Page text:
The URLSessionDataTaskMock returns a closure it has been given when when resumed; that is when it is called it will simply return that closure.

The URLSessionMock is a class that returns that URLSessionDataTaskMock rather than the usual URLSessionDataTask (which itself is usually expected to return the downloaded data into the App’s memory).

As a result, when then call this with the following test, we inject some data (so there is something for URLSessionDataTaskMock to be able to return. The URLSessionMock() can be injected into the function downloadData as URLSessionMock() is actually a URLSession so no casting is required.

Now when the test is run, we don’t have to wait for the network to return — obviously it isn’t quite instant but on my machine I could change the timeout to 0.1 within testUsingSimpleMock.

This code is contained within the repo towards the bottom of the page, and within that repo this code is in a NaiveMockNetworkCalls folder.

The problem with subclassing

Subclassing URLSession and DataTask means that we are exposed to any changes that Apple might make to these classes, and (as you have seen) there is quite alot of code that is required for just some mocking.

Failed Attempt 1: Mock URLSession, conforming to a protocol and Mock DataTaskMock

Our second attempt at mocking here requires that we conform to a protocol.

protocol URLSessionProtocol {
func dataTask(with url: URL, completionHandler: @escaping (Data?, URLResponse?, Error?) -> Void) -> URLSessionDataTask
}

So we need to extend URLSession to conform to the protocol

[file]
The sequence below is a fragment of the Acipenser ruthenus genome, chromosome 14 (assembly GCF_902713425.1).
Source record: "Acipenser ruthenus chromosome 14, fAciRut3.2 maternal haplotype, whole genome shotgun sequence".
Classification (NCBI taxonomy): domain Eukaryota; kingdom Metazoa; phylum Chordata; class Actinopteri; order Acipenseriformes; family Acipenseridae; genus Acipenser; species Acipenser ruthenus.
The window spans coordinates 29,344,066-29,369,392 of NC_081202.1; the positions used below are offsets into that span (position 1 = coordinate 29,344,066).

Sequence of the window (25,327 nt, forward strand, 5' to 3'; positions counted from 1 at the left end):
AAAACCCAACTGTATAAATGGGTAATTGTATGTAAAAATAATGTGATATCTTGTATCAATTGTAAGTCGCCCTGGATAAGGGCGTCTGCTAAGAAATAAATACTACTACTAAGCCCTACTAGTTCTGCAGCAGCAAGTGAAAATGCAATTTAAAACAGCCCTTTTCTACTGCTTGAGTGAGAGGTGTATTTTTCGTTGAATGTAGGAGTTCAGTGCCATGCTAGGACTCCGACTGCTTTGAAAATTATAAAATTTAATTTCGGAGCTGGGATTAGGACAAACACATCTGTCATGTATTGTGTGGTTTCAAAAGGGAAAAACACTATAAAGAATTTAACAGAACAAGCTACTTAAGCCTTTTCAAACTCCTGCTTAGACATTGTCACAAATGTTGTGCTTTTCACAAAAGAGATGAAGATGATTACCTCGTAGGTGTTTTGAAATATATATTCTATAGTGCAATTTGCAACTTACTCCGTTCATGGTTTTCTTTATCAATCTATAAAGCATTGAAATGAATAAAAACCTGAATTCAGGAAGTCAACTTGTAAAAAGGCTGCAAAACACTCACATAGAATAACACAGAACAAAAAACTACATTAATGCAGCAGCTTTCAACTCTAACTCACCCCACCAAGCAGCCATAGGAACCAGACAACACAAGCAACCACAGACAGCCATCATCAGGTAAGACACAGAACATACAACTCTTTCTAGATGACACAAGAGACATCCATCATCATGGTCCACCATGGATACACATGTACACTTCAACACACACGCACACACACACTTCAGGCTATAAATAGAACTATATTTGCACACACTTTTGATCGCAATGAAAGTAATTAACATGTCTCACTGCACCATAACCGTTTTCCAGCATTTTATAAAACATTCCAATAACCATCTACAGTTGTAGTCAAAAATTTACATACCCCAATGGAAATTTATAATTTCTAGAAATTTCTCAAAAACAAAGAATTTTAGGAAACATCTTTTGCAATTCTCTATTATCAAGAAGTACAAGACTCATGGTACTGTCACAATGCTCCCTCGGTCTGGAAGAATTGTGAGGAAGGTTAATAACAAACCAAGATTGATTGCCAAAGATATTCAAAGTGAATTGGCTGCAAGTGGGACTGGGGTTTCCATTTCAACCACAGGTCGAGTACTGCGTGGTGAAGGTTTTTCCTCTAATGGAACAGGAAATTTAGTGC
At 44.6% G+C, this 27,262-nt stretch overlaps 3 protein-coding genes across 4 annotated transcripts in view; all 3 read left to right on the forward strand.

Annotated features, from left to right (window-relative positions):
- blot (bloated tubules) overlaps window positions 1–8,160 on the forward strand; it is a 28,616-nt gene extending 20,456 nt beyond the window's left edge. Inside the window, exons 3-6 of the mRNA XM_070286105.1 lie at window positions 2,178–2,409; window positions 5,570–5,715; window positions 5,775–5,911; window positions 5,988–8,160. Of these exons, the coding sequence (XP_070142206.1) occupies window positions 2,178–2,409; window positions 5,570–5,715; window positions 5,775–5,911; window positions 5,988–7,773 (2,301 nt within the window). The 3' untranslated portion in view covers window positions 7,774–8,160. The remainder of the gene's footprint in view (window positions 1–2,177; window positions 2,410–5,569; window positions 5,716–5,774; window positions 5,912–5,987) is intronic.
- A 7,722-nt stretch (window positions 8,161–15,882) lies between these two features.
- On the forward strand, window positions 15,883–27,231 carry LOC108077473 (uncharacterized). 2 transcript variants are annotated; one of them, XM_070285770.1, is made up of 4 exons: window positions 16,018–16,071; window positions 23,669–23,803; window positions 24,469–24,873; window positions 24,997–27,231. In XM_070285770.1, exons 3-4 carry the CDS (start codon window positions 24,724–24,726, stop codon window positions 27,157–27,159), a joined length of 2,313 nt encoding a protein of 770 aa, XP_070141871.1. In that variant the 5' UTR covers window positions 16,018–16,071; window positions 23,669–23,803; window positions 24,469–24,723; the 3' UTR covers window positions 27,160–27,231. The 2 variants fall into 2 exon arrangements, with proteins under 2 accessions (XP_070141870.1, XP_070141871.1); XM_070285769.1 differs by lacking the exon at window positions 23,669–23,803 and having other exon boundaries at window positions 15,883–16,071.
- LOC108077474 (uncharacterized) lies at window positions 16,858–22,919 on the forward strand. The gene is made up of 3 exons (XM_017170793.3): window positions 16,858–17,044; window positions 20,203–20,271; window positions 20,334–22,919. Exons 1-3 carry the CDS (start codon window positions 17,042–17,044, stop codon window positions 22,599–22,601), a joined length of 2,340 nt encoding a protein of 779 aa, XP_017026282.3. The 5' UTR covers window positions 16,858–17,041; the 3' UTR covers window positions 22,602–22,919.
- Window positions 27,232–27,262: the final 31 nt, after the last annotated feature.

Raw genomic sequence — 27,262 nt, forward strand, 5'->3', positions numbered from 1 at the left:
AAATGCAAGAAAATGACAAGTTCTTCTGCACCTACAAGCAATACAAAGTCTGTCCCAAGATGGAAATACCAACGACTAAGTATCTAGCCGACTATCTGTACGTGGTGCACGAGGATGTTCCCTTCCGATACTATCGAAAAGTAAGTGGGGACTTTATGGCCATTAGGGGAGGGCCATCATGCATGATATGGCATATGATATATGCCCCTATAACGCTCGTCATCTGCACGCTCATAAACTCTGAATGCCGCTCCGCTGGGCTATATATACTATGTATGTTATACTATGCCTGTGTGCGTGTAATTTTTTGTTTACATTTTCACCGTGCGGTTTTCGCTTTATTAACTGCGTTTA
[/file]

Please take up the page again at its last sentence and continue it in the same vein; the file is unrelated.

extension URLSession: URLSessionProtocol {}

Then we create the URLSession as before, however we need to mock the data task too where it conforms to the following URLSessionDataTaskProtocol

protocol URLSessionDataTaskProtocol {
func resume()
}

so URLSessionDataTaskMock is as follows:

Now the issue is that URLSessionDataTaskMock within the URLSessionProtocol doesn’t have the correct type - It needs to return a URLSessionDataTask and it can’t be cast as above — that is it always fails.

Method 2: Mock URLSession, subclass DataTask

One (working) solution is to mock URLSession but to subclass DataTask. This allows us to create a skinny DataTaskMock which basically overrides resume to with an empty function body.

This code is contained within the repo towards the bottom of the page, and within that repo this code is in a MockNetworkCalls folder.

Method 3: Mock URLSession, Mock DataTask

We can mock both URLSession and DataTask by using similar techniques to the one above.

Now we change the URLSessionProtocol to return an associated type

protocol URLSessionProtocol {
associatedtype dta: URLSessionDataTaskProtocol
func dataTask(with url: URL, completionHandler: @escaping (Data?, URLResponse?, Error?) -> Void) -> dta
}

where URLSessionDataTaskProtocol is as before

protocol URLSessionDataTaskProtocol {
func resume()
}

and the extensions are written the same as before above.

We have to use a generic constraint in our function signature as below

Our mock class is then represented by the following:

which is then tested with exactly the same test as before (full code is in the repo at the link just under this code):

class MockNetworkCallsTests: XCTestCase {
func testUsingSimpleMock() {
let mockSession = URLSessionMock()
mockSession.data = "testData".data(using: .ascii)
let exp = expectation(description: "Loading URL")
let vc = ViewController()
vc.downloadData(mockSession, completionBlock: {data in
exp.fulfill()
})
waitForExpectations(timeout: 0.1)
}
}

This code is contained within the repo towards the bottom of the page, and within that repo this code is in a FullMockNetworkCalls folder.

Repo

This is a rather long article, so please download the repo to find the code

https://github.com/stevencurtis/MockNetworkCalls

Conclusion:

Mocking prevents your tests committing the following sins:

  • Waiting for a slow API call
  • Hitting your remote API (at cost to the business)
  • Dependent on an external resource for your tests to pass

Networking being one essential use for mocking, I hope this guide has helped you out a little!

The Twitter contact:

Any questions? You can get in touch with me HERE